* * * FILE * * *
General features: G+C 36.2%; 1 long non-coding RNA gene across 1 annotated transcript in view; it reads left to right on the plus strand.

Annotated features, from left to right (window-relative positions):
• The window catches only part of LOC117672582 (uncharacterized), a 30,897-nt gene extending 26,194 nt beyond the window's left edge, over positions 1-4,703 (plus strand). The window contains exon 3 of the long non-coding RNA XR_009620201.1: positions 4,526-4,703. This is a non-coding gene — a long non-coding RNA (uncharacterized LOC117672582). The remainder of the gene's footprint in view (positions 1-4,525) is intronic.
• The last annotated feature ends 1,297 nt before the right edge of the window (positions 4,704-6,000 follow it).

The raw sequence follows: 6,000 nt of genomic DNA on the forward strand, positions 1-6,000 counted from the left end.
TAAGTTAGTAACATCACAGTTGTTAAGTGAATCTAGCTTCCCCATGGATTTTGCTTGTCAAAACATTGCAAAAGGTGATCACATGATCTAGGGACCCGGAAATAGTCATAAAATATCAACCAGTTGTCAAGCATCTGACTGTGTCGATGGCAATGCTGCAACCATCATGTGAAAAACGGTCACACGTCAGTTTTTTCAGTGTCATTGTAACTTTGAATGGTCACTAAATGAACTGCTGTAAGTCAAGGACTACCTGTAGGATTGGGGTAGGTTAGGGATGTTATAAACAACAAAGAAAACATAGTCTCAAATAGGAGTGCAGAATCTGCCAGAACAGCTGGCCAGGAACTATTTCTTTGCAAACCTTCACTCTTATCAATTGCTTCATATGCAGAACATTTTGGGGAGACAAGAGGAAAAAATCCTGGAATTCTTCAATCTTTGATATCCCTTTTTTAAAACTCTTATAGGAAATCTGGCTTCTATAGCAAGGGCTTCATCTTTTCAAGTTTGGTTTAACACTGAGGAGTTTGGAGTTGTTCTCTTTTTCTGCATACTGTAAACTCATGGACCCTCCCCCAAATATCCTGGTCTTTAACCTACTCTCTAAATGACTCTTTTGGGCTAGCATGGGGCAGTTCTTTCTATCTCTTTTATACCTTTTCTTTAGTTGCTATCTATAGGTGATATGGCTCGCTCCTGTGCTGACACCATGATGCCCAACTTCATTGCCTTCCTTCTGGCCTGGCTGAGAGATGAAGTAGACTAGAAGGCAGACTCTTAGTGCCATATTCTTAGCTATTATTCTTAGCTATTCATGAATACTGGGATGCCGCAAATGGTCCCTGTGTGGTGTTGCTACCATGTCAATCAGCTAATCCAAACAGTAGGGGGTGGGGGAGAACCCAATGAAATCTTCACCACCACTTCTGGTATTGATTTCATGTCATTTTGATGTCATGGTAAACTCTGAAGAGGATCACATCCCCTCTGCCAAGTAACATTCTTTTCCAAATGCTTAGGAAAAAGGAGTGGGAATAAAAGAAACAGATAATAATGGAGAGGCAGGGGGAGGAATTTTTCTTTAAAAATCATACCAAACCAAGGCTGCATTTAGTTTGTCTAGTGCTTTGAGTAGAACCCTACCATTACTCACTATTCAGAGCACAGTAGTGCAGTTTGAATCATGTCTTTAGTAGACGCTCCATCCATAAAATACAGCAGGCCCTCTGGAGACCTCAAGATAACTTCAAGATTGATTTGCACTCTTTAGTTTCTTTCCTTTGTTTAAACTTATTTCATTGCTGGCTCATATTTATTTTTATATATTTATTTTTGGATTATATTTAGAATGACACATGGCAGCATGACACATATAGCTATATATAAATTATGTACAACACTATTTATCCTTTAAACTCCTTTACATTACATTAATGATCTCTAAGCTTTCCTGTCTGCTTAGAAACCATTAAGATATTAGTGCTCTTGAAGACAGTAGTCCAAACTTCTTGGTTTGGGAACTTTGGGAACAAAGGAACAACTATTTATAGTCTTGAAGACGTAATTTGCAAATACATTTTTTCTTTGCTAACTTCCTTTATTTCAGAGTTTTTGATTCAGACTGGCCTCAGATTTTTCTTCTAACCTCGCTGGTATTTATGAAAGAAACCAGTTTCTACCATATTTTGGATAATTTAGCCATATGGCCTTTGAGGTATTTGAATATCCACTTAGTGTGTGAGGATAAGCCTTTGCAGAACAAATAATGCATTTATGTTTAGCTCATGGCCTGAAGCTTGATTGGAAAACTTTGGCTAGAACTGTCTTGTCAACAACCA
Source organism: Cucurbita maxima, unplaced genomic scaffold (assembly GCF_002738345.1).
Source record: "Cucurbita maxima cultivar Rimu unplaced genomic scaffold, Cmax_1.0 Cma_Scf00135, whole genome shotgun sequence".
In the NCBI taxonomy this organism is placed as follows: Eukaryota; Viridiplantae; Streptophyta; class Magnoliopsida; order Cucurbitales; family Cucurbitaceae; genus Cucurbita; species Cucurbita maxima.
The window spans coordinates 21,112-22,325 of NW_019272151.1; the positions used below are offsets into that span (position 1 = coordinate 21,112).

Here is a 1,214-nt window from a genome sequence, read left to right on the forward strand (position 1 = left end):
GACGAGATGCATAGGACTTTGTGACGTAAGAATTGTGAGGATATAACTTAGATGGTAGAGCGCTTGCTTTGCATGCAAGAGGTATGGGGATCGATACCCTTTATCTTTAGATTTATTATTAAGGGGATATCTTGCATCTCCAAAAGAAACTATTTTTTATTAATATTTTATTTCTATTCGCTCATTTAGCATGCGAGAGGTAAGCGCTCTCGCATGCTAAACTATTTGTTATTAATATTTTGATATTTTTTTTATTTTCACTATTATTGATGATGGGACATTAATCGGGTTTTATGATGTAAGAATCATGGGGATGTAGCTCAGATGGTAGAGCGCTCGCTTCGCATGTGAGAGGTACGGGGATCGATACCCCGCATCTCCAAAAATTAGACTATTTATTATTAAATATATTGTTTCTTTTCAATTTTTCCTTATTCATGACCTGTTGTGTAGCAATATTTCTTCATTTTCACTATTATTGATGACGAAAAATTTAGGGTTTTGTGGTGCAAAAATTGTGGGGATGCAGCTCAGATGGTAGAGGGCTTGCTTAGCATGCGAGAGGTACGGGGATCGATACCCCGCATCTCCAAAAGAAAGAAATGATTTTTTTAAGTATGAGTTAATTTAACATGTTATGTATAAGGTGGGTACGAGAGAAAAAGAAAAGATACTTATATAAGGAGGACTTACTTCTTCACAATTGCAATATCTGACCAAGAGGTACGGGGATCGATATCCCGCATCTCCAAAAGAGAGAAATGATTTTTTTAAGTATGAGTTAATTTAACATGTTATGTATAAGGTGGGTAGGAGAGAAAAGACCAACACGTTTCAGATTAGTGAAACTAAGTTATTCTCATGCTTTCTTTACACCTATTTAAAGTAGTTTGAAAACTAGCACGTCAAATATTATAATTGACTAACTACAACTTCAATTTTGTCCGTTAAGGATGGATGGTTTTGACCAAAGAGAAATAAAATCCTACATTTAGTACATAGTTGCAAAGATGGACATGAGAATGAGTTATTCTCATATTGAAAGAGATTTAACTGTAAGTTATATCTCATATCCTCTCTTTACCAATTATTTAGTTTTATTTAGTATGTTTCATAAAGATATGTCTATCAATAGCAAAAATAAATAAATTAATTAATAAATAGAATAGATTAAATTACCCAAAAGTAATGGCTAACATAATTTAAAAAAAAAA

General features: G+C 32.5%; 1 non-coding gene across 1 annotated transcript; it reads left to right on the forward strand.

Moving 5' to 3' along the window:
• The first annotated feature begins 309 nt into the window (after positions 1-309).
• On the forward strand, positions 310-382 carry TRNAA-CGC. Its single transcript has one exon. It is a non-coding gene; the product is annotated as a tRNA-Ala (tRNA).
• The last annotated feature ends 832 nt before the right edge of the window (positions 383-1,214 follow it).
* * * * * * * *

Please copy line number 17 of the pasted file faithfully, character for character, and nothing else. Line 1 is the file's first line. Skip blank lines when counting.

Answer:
• The last annotated feature ends 832 nt before the right edge of the window (positions 383-1,214 follow it).